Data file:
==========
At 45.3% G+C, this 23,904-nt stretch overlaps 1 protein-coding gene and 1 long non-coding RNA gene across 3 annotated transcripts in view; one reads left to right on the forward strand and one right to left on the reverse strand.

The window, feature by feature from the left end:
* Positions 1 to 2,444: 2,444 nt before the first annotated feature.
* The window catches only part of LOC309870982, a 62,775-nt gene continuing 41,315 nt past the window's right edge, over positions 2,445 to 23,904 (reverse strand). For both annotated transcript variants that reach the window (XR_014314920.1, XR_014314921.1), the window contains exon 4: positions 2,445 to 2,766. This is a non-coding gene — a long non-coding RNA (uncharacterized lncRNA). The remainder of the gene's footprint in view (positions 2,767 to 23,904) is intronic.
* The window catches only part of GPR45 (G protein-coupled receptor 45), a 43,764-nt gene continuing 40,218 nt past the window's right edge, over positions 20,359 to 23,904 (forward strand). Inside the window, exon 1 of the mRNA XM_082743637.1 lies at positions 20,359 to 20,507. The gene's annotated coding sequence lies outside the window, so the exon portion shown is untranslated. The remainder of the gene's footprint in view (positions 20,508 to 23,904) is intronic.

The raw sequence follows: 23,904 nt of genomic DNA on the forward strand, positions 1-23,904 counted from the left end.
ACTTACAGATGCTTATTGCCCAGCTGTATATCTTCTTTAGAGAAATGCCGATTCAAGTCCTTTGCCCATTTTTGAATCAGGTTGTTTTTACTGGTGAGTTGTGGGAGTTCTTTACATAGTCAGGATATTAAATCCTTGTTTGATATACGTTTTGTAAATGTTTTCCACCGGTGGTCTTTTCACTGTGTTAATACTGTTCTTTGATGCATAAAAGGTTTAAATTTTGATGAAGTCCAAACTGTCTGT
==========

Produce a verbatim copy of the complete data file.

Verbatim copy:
At 45.3% G+C, this 23,904-nt stretch overlaps 1 protein-coding gene and 1 long non-coding RNA gene across 3 annotated transcripts in view; one reads left to right on the forward strand and one right to left on the reverse strand.

The window, feature by feature from the left end:
* Positions 1 to 2,444: 2,444 nt before the first annotated feature.
* The window catches only part of LOC309870982, a 62,775-nt gene continuing 41,315 nt past the window's right edge, over positions 2,445 to 23,904 (reverse strand). For both annotated transcript variants that reach the window (XR_014314920.1, XR_014314921.1), the window contains exon 4: positions 2,445 to 2,766. This is a non-coding gene — a long non-coding RNA (uncharacterized lncRNA). The remainder of the gene's footprint in view (positions 2,767 to 23,904) is intronic.
* The window catches only part of GPR45 (G protein-coupled receptor 45), a 43,764-nt gene continuing 40,218 nt past the window's right edge, over positions 20,359 to 23,904 (forward strand). Inside the window, exon 1 of the mRNA XM_082743637.1 lies at positions 20,359 to 20,507. The gene's annotated coding sequence lies outside the window, so the exon portion shown is untranslated. The remainder of the gene's footprint in view (positions 20,508 to 23,904) is intronic.

The raw sequence follows: 23,904 nt of genomic DNA on the forward strand, positions 1-23,904 counted from the left end.
ACTTACAGATGCTTATTGCCCAGCTGTATATCTTCTTTAGAGAAATGCCGATTCAAGTCCTTTGCCCATTTTTGAATCAGGTTGTTTTTACTGGTGAGTTGTGGGAGTTCTTTACATAGTCAGGATATTAAATCCTTGTTTGATATACGTTTTGTAAATGTTTTCCACCGGTGGTCTTTTCACTGTGTTAATACTGTTCTTTGATGCATAAAAGGTTTAAATTTTGATGAAGTCCAAACTGTCTGT